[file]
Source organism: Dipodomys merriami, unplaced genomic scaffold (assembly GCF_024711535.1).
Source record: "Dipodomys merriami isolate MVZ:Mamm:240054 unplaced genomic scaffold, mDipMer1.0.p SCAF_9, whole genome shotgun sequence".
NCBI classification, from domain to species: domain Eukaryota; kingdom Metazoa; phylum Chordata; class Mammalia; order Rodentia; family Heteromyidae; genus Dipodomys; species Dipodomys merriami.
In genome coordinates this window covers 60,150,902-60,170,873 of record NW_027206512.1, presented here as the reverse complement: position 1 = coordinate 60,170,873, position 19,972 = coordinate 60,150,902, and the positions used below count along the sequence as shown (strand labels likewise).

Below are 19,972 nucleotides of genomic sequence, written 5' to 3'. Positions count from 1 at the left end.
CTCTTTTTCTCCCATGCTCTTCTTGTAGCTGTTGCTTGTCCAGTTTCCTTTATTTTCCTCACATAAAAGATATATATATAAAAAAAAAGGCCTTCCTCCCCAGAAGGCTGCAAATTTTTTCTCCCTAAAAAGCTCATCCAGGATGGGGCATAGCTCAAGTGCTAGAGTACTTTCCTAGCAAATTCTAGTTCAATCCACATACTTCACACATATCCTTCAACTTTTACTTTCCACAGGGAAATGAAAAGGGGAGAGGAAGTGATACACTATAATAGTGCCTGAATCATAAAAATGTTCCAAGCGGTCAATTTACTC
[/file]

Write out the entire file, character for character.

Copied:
Source organism: Dipodomys merriami, unplaced genomic scaffold (assembly GCF_024711535.1).
Source record: "Dipodomys merriami isolate MVZ:Mamm:240054 unplaced genomic scaffold, mDipMer1.0.p SCAF_9, whole genome shotgun sequence".
NCBI classification, from domain to species: domain Eukaryota; kingdom Metazoa; phylum Chordata; class Mammalia; order Rodentia; family Heteromyidae; genus Dipodomys; species Dipodomys merriami.
In genome coordinates this window covers 60,150,902-60,170,873 of record NW_027206512.1, presented here as the reverse complement: position 1 = coordinate 60,170,873, position 19,972 = coordinate 60,150,902, and the positions used below count along the sequence as shown (strand labels likewise).

Below are 19,972 nucleotides of genomic sequence, written 5' to 3'. Positions count from 1 at the left end.
CTCTTTTTCTCCCATGCTCTTCTTGTAGCTGTTGCTTGTCCAGTTTCCTTTATTTTCCTCACATAAAAGATATATATATAAAAAAAAAGGCCTTCCTCCCCAGAAGGCTGCAAATTTTTTCTCCCTAAAAAGCTCATCCAGGATGGGGCATAGCTCAAGTGCTAGAGTACTTTCCTAGCAAATTCTAGTTCAATCCACATACTTCACACATATCCTTCAACTTTTACTTTCCACAGGGAAATGAAAAGGGGAGAGGAAGTGATACACTATAATAGTGCCTGAATCATAAAAATGTTCCAAGCGGTCAATTTACTC